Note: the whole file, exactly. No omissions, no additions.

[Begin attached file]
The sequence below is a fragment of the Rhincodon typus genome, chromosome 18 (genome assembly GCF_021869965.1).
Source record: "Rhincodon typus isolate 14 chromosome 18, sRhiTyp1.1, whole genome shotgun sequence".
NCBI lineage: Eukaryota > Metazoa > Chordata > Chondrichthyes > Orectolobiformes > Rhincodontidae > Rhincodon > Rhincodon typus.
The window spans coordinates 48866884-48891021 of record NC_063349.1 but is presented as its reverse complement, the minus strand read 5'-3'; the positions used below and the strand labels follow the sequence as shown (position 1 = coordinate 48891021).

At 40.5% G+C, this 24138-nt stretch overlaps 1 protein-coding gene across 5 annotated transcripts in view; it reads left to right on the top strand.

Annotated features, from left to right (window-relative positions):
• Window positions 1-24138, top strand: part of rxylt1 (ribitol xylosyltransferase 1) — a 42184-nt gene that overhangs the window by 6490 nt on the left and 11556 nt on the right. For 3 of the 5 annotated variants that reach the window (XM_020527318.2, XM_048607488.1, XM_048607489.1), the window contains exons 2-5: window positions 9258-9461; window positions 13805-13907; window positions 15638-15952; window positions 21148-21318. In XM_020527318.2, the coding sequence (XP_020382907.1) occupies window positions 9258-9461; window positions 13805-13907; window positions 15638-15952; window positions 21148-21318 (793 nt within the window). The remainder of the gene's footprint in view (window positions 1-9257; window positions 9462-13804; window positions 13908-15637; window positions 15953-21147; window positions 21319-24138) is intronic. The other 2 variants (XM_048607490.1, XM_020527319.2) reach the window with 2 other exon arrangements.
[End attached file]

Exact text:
The sequence below is a fragment of the Rhincodon typus genome, chromosome 18 (genome assembly GCF_021869965.1).
Source record: "Rhincodon typus isolate 14 chromosome 18, sRhiTyp1.1, whole genome shotgun sequence".
NCBI lineage: Eukaryota > Metazoa > Chordata > Chondrichthyes > Orectolobiformes > Rhincodontidae > Rhincodon > Rhincodon typus.
The window spans coordinates 48866884-48891021 of record NC_063349.1 but is presented as its reverse complement, the minus strand read 5'-3'; the positions used below and the strand labels follow the sequence as shown (position 1 = coordinate 48891021).

At 40.5% G+C, this 24138-nt stretch overlaps 1 protein-coding gene across 5 annotated transcripts in view; it reads left to right on the top strand.

Annotated features, from left to right (window-relative positions):
• Window positions 1-24138, top strand: part of rxylt1 (ribitol xylosyltransferase 1) — a 42184-nt gene that overhangs the window by 6490 nt on the left and 11556 nt on the right. For 3 of the 5 annotated variants that reach the window (XM_020527318.2, XM_048607488.1, XM_048607489.1), the window contains exons 2-5: window positions 9258-9461; window positions 13805-13907; window positions 15638-15952; window positions 21148-21318. In XM_020527318.2, the coding sequence (XP_020382907.1) occupies window positions 9258-9461; window positions 13805-13907; window positions 15638-15952; window positions 21148-21318 (793 nt within the window). The remainder of the gene's footprint in view (window positions 1-9257; window positions 9462-13804; window positions 13908-15637; window positions 15953-21147; window positions 21319-24138) is intronic. The other 2 variants (XM_048607490.1, XM_020527319.2) reach the window with 2 other exon arrangements.